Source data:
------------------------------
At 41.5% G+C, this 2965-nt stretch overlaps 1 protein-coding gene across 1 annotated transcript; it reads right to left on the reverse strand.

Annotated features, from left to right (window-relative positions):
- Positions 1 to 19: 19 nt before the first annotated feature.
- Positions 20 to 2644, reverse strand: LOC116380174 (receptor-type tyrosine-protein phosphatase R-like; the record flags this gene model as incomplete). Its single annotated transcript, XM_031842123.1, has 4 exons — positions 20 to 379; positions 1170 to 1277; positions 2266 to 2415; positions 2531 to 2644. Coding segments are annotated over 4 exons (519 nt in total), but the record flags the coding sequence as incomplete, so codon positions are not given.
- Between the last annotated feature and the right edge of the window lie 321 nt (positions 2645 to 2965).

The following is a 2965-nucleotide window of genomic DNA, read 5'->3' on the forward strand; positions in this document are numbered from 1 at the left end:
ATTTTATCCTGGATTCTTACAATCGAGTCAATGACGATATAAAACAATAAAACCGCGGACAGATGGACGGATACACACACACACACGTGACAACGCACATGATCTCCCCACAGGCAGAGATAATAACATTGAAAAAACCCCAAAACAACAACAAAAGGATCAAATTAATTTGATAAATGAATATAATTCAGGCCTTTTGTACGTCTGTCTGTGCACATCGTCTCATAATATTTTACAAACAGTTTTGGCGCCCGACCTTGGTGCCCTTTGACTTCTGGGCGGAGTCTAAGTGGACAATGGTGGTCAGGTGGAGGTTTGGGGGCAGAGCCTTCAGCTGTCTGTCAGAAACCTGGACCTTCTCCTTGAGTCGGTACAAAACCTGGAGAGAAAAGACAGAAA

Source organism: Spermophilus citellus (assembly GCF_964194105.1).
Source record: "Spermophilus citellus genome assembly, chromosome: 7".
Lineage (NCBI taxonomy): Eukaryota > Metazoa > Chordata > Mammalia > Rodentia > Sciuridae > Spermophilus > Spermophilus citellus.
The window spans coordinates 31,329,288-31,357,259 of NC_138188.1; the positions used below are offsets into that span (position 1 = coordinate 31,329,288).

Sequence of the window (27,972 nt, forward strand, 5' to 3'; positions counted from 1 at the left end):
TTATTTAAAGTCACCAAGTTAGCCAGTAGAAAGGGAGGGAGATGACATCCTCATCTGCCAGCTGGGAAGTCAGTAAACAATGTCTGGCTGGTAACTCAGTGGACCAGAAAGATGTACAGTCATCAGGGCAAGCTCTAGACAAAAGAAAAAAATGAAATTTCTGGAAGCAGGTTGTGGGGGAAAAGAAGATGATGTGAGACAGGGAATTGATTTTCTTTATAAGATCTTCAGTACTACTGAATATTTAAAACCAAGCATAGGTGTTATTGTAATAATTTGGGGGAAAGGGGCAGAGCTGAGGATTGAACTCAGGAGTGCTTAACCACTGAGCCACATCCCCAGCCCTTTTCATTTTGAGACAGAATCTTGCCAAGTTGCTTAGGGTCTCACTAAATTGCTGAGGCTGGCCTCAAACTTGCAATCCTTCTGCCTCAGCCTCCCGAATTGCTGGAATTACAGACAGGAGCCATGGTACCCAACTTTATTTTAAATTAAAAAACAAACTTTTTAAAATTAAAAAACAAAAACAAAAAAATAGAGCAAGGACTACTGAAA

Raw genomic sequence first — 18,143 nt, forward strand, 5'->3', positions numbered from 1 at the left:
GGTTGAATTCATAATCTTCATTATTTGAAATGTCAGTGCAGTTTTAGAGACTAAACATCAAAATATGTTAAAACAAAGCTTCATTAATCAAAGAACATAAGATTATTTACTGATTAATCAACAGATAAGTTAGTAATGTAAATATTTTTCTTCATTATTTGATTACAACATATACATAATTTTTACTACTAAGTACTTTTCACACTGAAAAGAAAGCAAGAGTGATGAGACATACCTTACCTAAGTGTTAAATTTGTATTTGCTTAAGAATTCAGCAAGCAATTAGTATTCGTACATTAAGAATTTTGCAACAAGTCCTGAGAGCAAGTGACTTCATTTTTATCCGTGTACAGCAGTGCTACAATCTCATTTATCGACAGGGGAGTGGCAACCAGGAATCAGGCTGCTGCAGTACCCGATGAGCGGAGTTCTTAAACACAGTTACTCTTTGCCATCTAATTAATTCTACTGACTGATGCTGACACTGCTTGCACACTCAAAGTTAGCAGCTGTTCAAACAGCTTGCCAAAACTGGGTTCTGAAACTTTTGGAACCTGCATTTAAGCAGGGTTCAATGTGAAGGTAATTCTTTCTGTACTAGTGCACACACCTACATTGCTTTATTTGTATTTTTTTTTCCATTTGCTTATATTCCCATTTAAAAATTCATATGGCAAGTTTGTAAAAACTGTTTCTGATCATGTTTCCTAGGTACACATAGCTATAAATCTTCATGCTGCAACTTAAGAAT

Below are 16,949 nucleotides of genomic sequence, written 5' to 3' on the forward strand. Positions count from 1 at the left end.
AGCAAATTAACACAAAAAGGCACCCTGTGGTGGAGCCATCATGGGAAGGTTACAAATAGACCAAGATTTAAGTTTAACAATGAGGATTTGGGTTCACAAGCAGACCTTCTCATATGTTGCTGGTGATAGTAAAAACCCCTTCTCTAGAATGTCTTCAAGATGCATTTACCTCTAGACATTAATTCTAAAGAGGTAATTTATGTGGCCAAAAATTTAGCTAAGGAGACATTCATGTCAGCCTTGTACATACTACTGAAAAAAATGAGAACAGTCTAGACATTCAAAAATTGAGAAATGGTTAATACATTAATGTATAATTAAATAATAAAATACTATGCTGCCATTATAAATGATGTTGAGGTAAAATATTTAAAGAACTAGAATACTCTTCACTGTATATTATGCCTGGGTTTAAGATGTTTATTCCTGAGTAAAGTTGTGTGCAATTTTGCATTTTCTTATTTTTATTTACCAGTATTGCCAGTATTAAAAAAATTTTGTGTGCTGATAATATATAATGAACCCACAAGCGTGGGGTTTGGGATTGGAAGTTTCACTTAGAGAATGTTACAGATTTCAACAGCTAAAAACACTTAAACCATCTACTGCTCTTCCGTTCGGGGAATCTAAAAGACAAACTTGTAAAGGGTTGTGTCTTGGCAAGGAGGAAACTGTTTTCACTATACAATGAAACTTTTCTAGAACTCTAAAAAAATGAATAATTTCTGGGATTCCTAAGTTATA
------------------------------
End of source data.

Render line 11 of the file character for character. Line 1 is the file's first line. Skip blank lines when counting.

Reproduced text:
The window spans coordinates 31,329,288-31,357,259 of NC_138188.1; the positions used below are offsets into that span (position 1 = coordinate 31,329,288).